Wednesday, March 30, 2016

There's always something to learn

Teachable moments. Those little slices of life where something went sideways, someone did or said something they shouldn't have, and it's an opportunity to teach (or learn) something important about the situation and use that to (hopefully) learn a better way to react or respond in the future.  Parents have about 82 trillion of these moments as their kids grow up. Every day a new adventure and all we can do is hope and pray they take these moments and what we've taught them and it helps them to become a wonderful, respectable adult.

But there are teachable moments for all of us, every single day.  No matter if you're a parent, single, young or old.  Most of the time we just rush through our day and don't even take notice of them.  In today's insta-world we are bombarded with things that demand our attention on such a fast paced level that we don't notice these moments when they happen, and sometimes miss them completely.

I've been thinking a lot about these kinds of moments lately.

I thought about this yesterday as I read my friend Andrew's blog about his hippie friend Scottie who recently passed away. Andrew mentions how him and his friend Scottie were about as different as night and day and didn't really see eye to eye on many things, but it was only after his passing, that he realized he'd never have the chance to let him know how grateful he was for his friendship, despite their differences. This is a very common thought when someone we care about passes on.  But no matter how common it is, that never takes away how personal and anguishing it is.  We all wish we could express more appreciation for those we care about while we have the chance but then life does what life does, and we become busy and get side-tracked and before you know it, ten, twenty or thirty years have passed and we're looking back at those lost opportunities wishing we would have said or done more. Sometimes I think we beat ourselves up far too much about those things and forget that we can't be Super Human and super awesome every single day of our lives. It's just not going to happen.  I think it matters far more what kind of person we are, and not so much how many opportunities we missed.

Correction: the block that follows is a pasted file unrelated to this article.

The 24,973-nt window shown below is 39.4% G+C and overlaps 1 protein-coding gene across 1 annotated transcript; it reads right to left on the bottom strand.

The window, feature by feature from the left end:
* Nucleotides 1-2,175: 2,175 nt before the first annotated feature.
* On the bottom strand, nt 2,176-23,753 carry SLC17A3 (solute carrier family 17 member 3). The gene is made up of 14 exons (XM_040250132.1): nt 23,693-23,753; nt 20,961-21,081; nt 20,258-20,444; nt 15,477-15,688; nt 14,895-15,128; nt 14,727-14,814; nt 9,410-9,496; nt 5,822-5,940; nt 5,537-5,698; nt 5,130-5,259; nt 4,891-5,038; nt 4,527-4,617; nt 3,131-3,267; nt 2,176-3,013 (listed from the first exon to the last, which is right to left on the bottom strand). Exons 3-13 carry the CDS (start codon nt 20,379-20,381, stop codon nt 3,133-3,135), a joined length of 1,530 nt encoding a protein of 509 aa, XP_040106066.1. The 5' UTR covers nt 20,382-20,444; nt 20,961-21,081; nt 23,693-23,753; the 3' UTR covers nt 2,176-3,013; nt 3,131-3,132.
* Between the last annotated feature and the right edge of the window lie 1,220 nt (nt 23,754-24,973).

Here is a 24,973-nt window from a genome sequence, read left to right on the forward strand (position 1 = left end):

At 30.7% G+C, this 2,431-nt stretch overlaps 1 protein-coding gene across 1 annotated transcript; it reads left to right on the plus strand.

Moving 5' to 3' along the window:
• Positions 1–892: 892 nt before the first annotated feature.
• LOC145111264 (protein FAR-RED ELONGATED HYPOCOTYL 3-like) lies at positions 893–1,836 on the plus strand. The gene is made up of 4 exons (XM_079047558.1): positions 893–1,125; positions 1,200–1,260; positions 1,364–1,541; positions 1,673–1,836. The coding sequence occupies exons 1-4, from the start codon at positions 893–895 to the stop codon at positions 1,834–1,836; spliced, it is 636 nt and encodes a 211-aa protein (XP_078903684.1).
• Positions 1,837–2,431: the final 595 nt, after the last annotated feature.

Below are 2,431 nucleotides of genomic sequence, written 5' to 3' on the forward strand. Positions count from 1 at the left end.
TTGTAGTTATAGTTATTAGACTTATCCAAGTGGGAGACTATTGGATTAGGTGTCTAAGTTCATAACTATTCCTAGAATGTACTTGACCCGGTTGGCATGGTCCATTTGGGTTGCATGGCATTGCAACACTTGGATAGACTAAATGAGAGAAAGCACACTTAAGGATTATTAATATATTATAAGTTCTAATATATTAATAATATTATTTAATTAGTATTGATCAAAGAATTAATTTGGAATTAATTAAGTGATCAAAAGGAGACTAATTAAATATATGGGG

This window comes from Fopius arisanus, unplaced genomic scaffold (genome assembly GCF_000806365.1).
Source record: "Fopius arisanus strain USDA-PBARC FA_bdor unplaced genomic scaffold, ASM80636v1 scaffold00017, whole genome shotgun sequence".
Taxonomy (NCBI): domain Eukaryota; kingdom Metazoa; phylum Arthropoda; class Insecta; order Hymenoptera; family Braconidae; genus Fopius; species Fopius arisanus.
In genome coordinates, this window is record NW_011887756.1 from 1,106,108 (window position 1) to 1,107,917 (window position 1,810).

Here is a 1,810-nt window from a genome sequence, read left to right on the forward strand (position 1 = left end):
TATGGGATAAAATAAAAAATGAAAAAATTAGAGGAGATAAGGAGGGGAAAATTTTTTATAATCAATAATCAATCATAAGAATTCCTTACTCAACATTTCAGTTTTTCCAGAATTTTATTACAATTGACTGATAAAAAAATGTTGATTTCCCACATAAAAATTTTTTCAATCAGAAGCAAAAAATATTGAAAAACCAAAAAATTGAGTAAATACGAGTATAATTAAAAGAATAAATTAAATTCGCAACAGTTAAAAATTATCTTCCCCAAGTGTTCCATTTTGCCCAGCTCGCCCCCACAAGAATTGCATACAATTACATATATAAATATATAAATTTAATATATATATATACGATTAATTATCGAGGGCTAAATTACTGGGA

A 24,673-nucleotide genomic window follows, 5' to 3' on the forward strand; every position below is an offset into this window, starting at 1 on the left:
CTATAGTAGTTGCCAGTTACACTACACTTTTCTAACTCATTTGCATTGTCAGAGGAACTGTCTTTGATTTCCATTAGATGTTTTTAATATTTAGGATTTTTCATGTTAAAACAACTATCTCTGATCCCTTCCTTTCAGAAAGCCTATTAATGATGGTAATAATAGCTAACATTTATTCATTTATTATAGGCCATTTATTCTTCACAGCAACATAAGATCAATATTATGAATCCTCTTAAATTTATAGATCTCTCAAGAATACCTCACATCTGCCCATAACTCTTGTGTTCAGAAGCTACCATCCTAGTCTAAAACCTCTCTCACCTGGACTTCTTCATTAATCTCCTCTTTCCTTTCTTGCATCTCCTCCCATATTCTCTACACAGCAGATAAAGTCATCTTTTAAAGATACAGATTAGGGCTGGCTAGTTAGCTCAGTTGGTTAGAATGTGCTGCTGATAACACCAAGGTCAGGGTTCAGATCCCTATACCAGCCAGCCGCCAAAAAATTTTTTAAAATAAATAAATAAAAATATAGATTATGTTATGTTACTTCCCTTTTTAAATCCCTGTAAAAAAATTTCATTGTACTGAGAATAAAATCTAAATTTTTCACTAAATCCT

I thought about it again as I read my various tweetdeck columns on various topics: Christian, World News, Public Opinion and a criminal case I'm following that is live tweeted each day by several reporters.  Yes, I know how strange that sounds but this is the world we now live in.

I have been increasingly frustrated with a number of people I once admired, as I've watched them come out publicly again and again, in support of Donald Trump.  No matter what the man says, or doesn't say, no matter what he does, or what others around him do (that he supports), no matter how vulgar, rude, disrespectful, their defense and support of him remains strong.  Not only that, his rudeness and disrespect is mirrored in the things many of his supporters say and do, and for me that's been a real teachable moment. It's not that he's influenced them, it's that this is who they were all along, and I just never really saw it.  Somewhere in the back of my thoughts I hear Procol Harum's Whiter Shade of Pale "and although my eyes were open, they might just as well been closed". 

It's an unsettling feeling.  Sort of like finding out one of your favorite people is a wife-beater, or hates kittens and puppies or babies. They're still the same person you thought you knew, you're just seeing those "warts and all" people talk about when they're describing a person's character.  I guess we all have those warts, but they're never pleasant to see.  While I follow all sorts of people on various social media platforms I don't agree with (the follow is simply to see where they're coming from and why), it's the ones I don't agree with but still manage to keep it classy and respectful, that have remained on my various feeds.  All the others?  And there have been many of them... they're gone.

If I've learned anything this presidential election year, is that I have zero time and zero skills for dealing with nasty, rude, intolerant or disrespectful people. They may be someone else's mission field, but they're definitely not mine.

And I'm okay with that.